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Catching up on latest VMware View best practices will pay dividends for a virtual desktop admin, no matter which stage of View implementation they're in.
End users connect abstractly with most IT elements, such as servers and network cables. But a user interfaces so intimately with their desktop -- with specific preferences and performance requirements -- that VDI falls under particular scrutiny for any IT shop.
VMware Horizon View is a virtual desktop infrastructure (VDI) platform based on VMware vSphere virtualization. Ask a group of virtualization engineers where VDI stands today and you'll get a range of responses, but most agree that sectors such as health care and government see the benefits of virtual desktops, and enterprises are adopting VDI in a multitude of configurations.
Step one: Research VMware View features
VMware ThinApp for application virtualization and vShield Endpoint for antivirus integration are poorly understood and underused aspects of VMware View 5, according to Paul O'Doherty, author of VMware View 5: Building a Successful Virtual Desktop. Successful View deployments start with well-informed IT shops that can get their money's worth from the VDI product. Sample a chapter of VMware View 5 and unlock the potential of View 5 features.
Step two: Successful View setup
Like many IT admins, Don Peterson embarked on a brand new infrastructure project without outside consulting help. His View strategy involved setting up trial VDI desktops for end users, researching the network capabilities underlying his deployment and presenting the cost and efficiency benefits to the business. Pick up some View deployment tips from Peterson's experience.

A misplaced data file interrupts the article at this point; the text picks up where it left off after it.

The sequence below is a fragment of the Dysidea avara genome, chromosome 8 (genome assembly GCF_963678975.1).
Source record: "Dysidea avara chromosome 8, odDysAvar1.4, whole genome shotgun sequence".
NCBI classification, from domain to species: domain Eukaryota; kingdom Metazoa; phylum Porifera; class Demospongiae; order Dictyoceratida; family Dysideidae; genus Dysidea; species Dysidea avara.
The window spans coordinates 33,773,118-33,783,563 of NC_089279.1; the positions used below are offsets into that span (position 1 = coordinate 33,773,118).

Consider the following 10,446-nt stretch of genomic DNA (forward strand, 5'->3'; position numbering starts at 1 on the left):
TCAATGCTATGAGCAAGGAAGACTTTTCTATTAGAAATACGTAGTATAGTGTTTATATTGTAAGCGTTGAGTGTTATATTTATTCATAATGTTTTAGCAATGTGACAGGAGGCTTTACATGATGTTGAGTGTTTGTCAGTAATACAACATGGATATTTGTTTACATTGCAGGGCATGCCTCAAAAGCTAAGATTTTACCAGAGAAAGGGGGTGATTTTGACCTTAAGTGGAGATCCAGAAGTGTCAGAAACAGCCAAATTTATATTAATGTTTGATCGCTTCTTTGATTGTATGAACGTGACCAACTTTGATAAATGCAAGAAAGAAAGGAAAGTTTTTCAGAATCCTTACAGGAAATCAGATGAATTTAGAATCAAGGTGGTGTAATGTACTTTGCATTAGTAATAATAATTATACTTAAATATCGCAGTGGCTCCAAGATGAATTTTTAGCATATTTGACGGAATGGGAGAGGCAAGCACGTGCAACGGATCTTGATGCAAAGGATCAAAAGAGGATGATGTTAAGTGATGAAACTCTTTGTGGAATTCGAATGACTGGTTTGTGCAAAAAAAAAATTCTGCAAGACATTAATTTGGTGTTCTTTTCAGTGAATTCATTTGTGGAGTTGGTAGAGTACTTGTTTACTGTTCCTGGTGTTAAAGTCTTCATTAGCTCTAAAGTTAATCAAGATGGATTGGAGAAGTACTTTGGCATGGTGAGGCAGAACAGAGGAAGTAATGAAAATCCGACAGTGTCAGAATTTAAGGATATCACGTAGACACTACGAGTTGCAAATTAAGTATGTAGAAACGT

Step three: VDI management
Once your VMware View install is complete, all that's left to do is keep end users happy and desktop access organized, protect VDI desktops from security threats, monitor resource usage, and ensure high performance ... easy, right? Well, no one said your job would be easy.
Most VMware admins are familiar with vCenter Operations Manager. If your View deployment is at version 5 or newer, add vCenter Operations Manager for View to analyze and boost virtual desktop performance. Like vCenter Operations Manager for vSphere, the View tool discovers key performance benchmarks for the VDI environment and then alerts admins to problems and potential future problems.
One of VDI's selling points is how it enables bring your own device (BYOD) within an organization. Employees purchase smartphones and tablets -- and apps that run on these devices -- for their performance and capabilities, not their security chops. VMware offers security features in View 5 and newer versions that help admins deal with BYOD situations and other security considerations.
A major component of VDI success is end-user buy-in. What IT presents to end users must be simple and professional and should always be working. No user should ever encounter a bad security certificate warning when accessing a virtual desktop. Calls to the help desk are guaranteed. You might also want outside users to encounter higher security when they access the infrastructure. Start with a perfect VMware View certificate framework to underpin the desktops.
VMware View news
You may have noticed that VMware updated View from version 5.1 to VMware Horizon View 5.2 in 2013, pulling it into the Horizon Suite alongside physical desktop management tool Mirage and other end-user computing products. While the change should entice VMware admins with better vSphere and View integration, HTML5 browser-based desktops and other capabilities, it could also cost View customers more and change their third-party tool strategy.
VDI installations in healthcare improve security, lessen costs